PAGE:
CHICO, Calif. — Two weeks ago, Paradise was every meaning of its name to its 26,000 residing locals.
The tight-knit community relied on two means of communication to get their local news, word of mouth and The Paradise Post.
Since 1947, the newspaper has reported the small town’s latest happenings.
Editor-in-chief Rick Silva knows the importance of local journalism. Born and raised in Butte County, Rick was employed by the Post as a sports reporter after graduating from Chico State. He credits his time reporting athletics as what got him ingrained in Paradise and connected to the residents.
“When you spend as much time in a community as I have, you get to like the community you’re in,” said Rick.
For over eight years, Rick served Paradise by reporting what locals wanted to hear, like transferring coverage from adult softball to little league baseball. Eventually, he was promoted to editor.
Today, he is one of the Post’s two-staff team. His leadership over the newspaper is in direct correlation with the town’s demeanor.
“One of the things I’ve always thought about Paradise is it’s a can-do town,” said Rick. “They want something built, they build it.”
So it’s no surprise that as the world turned its attention towards the tiny town destroyed by California’s most devastating wildfire – there was no question whether The Paradise Post would continue to print.
To Rick, it was more important than ever to continue reporting the news. Unlike the national media that descended upon the area, Rick knew what the people of Paradise wanted and needed to hear as they fled for their lives.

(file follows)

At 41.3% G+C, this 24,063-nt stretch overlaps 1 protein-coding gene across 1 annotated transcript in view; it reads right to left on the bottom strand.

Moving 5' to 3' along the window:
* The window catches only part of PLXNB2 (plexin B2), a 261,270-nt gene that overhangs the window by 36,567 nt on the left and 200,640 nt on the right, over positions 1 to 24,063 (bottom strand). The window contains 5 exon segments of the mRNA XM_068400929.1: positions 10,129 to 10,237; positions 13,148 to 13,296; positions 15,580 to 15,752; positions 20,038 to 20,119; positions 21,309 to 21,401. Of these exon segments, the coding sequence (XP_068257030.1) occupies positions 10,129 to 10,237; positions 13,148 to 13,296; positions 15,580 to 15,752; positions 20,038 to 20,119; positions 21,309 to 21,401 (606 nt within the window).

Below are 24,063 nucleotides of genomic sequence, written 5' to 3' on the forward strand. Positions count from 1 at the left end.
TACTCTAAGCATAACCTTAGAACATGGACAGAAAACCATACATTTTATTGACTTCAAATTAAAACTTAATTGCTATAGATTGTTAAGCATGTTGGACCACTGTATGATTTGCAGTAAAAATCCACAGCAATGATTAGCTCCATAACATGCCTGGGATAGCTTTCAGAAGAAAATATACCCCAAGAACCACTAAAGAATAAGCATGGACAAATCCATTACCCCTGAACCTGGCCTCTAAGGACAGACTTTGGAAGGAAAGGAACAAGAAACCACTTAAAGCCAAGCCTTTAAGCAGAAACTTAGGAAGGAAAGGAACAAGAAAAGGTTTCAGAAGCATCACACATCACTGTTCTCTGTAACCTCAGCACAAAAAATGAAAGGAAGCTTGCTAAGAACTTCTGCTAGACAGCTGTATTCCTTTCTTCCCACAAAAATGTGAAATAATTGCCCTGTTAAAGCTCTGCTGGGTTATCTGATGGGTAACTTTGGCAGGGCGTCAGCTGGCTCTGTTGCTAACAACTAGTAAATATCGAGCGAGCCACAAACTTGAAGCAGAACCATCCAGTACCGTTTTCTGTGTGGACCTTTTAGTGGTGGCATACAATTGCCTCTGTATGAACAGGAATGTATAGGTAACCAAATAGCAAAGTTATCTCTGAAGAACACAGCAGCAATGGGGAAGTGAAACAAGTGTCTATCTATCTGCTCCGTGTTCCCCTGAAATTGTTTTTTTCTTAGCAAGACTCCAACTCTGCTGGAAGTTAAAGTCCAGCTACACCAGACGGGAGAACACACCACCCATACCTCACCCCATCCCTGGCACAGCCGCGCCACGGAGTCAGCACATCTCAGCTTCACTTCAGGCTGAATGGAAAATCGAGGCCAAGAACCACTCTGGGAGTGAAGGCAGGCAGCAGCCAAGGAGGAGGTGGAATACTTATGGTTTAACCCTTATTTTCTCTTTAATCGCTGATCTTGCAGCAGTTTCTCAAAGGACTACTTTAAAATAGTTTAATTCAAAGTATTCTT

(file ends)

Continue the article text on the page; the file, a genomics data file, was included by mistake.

“You have to remember, these are people’s lives,” said Rick. “The reason it was so important to print was we have customers who are displaced. And they’re not just our customers, they’re our neighbors and they’re our friends… this has been their newspaper. Our voice is their voice.”
Just like at the time of the newspaper’s birth year, print journalism is especially relevant now as internet has been non-existent following the fire and many lost their phones while escaping the flames.
But Paradise was evacuated and reduced to rubble and ashes. With no town left, how would The Paradise Post reach the hands of its readers?
The Post’s staff decided to deliver the news. Since the fire, they have been hand-delivering the newspaper to Paradise locals at evacuee shelters, hotels, trailers and wherever their readers may be residing.
“I know there’s the slogan, a newspaper without a town. Well we have a town! It’s just spread out everywhere. We just have to find out where they are, right? We still have a town. We still have the residents of Paradise… they’re just not at their residences right now. So, we find them,” said Rick.
The healing has just begun for the people of Paradise. And as the community rises from the ashes, Rick and The Paradise Post will continue to bring them the news.
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